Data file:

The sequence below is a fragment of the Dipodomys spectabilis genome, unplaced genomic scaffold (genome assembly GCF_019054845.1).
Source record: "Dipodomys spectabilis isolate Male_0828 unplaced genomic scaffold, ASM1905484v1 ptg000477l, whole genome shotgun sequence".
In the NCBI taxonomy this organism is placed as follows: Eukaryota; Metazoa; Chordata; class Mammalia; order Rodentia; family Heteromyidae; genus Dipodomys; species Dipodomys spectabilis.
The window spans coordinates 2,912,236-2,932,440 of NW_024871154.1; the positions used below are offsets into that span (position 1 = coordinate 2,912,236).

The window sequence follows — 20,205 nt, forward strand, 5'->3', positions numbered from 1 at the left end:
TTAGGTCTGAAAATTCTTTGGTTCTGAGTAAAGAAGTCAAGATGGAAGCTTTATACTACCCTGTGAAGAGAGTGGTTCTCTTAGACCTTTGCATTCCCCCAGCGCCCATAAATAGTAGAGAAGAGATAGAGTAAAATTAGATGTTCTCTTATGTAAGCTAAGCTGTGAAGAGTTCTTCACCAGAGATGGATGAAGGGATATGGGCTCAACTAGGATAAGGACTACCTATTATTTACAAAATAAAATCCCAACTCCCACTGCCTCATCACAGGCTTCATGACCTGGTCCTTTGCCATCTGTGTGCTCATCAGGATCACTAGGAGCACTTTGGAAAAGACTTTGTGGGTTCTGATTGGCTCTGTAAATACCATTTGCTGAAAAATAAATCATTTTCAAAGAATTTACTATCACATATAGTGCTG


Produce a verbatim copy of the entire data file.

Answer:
The sequence below is a fragment of the Dipodomys spectabilis genome, unplaced genomic scaffold (genome assembly GCF_019054845.1).
Source record: "Dipodomys spectabilis isolate Male_0828 unplaced genomic scaffold, ASM1905484v1 ptg000477l, whole genome shotgun sequence".
In the NCBI taxonomy this organism is placed as follows: Eukaryota; Metazoa; Chordata; class Mammalia; order Rodentia; family Heteromyidae; genus Dipodomys; species Dipodomys spectabilis.
The window spans coordinates 2,912,236-2,932,440 of NW_024871154.1; the positions used below are offsets into that span (position 1 = coordinate 2,912,236).

The window sequence follows — 20,205 nt, forward strand, 5'->3', positions numbered from 1 at the left end:
TTAGGTCTGAAAATTCTTTGGTTCTGAGTAAAGAAGTCAAGATGGAAGCTTTATACTACCCTGTGAAGAGAGTGGTTCTCTTAGACCTTTGCATTCCCCCAGCGCCCATAAATAGTAGAGAAGAGATAGAGTAAAATTAGATGTTCTCTTATGTAAGCTAAGCTGTGAAGAGTTCTTCACCAGAGATGGATGAAGGGATATGGGCTCAACTAGGATAAGGACTACCTATTATTTACAAAATAAAATCCCAACTCCCACTGCCTCATCACAGGCTTCATGACCTGGTCCTTTGCCATCTGTGTGCTCATCAGGATCACTAGGAGCACTTTGGAAAAGACTTTGTGGGTTCTGATTGGCTCTGTAAATACCATTTGCTGAAAAATAAATCATTTTCAAAGAATTTACTATCACATATAGTGCTG